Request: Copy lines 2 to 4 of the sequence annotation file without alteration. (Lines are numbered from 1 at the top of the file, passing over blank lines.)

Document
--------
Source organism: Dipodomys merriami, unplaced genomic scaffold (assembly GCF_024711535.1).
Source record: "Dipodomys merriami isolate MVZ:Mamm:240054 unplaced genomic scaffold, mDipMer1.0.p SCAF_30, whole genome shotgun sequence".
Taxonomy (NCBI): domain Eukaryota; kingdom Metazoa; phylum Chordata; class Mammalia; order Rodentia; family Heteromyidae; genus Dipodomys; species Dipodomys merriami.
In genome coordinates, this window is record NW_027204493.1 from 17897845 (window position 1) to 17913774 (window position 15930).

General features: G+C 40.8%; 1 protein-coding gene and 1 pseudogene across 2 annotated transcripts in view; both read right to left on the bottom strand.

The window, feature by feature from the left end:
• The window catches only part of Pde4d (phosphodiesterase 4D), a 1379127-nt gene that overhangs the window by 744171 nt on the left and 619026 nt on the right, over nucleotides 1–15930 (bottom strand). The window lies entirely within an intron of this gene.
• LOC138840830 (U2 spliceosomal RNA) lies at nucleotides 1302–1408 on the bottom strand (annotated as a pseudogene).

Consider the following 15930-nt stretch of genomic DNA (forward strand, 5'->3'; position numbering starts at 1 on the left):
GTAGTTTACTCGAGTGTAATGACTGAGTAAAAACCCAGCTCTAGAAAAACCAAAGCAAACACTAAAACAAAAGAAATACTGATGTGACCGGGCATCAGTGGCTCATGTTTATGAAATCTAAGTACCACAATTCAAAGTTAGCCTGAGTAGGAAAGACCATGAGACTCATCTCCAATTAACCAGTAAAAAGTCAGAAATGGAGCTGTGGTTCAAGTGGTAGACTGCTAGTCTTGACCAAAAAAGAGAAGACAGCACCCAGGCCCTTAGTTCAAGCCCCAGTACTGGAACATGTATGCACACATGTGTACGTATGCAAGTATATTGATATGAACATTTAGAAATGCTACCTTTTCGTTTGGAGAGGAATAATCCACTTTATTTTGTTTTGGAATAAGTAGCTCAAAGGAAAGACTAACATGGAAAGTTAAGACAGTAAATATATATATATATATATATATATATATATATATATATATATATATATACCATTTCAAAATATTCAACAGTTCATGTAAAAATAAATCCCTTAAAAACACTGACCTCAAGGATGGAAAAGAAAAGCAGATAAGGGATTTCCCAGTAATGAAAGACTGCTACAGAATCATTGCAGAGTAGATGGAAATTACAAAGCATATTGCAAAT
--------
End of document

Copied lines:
Source record: "Dipodomys merriami isolate MVZ:Mamm:240054 unplaced genomic scaffold, mDipMer1.0.p SCAF_30, whole genome shotgun sequence".
Taxonomy (NCBI): domain Eukaryota; kingdom Metazoa; phylum Chordata; class Mammalia; order Rodentia; family Heteromyidae; genus Dipodomys; species Dipodomys merriami.
In genome coordinates, this window is record NW_027204493.1 from 17897845 (window position 1) to 17913774 (window position 15930).